Almost 20 large foreign companies may have to start paying three times as much tax as they do now once Malta is forced to introduce a new minimum corporate tax rate in 2023, according to sources working on the island’s taxation game plan.

Government sources said that between 18 and 20 international companies, which employ thousands of people in lucrative industries such as gaming and corporate services, could see their tax exposure increased from five to 15 per cent.

This would come into force in January 2023, when Malta is expected to be forced to adopt a global minimum tax rate imposed by the Organisation of Economic Cooperation and Development (OECD).

One high-level source said that some of these employers have already indirectly indicated that they would consider shutting down their local operations if their tax exposure was tripled.

However, another source was adamant that no employers have signalled any plans to leave the country.

The new rates are an OECD bid to clamp down on countries like Malta competing to offer the lowest rates.

The rates will also apply to companies with annual revenues in excess of €750 million.

The OECD estimates that this will generate around €130 billion in additional global tax revenues annually.

According to Finance Ministry estimates, the local companies that would be impacted by the new fiscal rules fork out €50 million to €60 million in taxes every year between them.

Malta has already signed up to the principle of an OECD minimum rate, which should be drafted into law next year for implementation at the start of the following.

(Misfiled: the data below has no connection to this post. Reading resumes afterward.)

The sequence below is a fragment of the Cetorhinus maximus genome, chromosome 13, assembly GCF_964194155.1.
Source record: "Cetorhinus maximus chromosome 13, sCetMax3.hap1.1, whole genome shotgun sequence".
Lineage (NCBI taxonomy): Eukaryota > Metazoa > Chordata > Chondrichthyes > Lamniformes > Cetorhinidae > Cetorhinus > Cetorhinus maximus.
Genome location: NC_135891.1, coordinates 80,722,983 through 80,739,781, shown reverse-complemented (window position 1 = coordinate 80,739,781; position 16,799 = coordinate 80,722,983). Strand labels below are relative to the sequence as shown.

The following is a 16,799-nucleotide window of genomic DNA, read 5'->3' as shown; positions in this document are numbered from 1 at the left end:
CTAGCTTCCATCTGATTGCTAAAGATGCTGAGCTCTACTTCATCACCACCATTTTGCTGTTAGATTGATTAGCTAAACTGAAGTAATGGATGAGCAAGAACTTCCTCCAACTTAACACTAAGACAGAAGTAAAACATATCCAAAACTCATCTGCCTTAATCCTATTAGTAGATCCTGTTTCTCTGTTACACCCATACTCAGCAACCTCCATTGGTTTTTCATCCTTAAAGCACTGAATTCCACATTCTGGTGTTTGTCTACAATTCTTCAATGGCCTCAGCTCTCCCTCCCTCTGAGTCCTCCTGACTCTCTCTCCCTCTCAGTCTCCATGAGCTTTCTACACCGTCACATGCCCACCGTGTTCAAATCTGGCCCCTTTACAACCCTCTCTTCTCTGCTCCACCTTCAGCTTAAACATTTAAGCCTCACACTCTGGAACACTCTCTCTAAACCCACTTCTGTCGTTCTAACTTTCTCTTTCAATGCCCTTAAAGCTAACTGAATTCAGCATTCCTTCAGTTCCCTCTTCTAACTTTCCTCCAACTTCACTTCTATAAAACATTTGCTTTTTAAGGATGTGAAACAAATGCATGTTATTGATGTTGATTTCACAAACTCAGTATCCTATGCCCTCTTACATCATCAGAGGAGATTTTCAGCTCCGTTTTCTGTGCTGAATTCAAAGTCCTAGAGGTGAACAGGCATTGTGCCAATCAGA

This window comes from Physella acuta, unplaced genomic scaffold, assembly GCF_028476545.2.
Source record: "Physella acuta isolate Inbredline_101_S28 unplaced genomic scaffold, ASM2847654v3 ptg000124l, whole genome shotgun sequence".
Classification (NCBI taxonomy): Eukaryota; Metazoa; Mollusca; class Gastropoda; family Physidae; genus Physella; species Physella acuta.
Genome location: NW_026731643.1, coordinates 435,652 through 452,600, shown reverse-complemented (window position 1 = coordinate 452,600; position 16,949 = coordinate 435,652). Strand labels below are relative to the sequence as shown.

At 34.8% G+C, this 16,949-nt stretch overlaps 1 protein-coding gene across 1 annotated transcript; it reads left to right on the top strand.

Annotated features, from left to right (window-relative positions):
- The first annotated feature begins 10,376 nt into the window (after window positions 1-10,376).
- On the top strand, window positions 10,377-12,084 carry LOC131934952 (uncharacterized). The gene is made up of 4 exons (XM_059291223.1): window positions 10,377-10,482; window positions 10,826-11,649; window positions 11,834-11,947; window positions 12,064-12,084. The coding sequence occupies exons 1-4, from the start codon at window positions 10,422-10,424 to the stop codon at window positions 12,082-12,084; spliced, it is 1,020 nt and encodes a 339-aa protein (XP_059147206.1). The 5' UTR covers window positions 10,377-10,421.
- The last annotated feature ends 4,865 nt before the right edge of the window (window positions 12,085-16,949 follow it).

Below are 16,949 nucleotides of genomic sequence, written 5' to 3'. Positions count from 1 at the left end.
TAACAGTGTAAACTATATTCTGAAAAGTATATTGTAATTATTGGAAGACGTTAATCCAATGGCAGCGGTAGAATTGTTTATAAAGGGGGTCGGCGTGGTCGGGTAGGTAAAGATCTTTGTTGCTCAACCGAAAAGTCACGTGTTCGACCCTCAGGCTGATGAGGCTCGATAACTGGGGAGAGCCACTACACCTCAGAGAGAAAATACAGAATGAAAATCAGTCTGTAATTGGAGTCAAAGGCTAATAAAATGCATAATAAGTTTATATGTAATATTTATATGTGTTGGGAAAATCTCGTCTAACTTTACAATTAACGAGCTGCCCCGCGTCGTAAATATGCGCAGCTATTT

Government sources said the matter was recently discussed when ministers met at the Auberge de Castille for their weekly cabinet meeting.

While Malta has agreed to the OECD plan, the matter is still up for discussion at the EU level, where the island is hoping to negotiate for “carve-outs and concessions” that could limit the island’s exposure, the sources said.

Shifting investment focus

According to cabinet sources, the government is already shifting its foreign direct investment focus towards attracting international companies that do not make the €750 million revenue threshold set by the OECD.

“We will have to direct our efforts towards attracting these sorts of companies now,” the source said.

“The ones that make just under the threshold. Not that we haven’t already been doing this but it has now become even more of a priority."

Malta has one of the highest statutory corporate tax rates in the world, taxing 35 per cent of end-year company profits.

However, the island attracts foreign investment by offering overseas companies a series of rebates and benefits that allows them to bring their corporate tax rate down to an effective five per cent.

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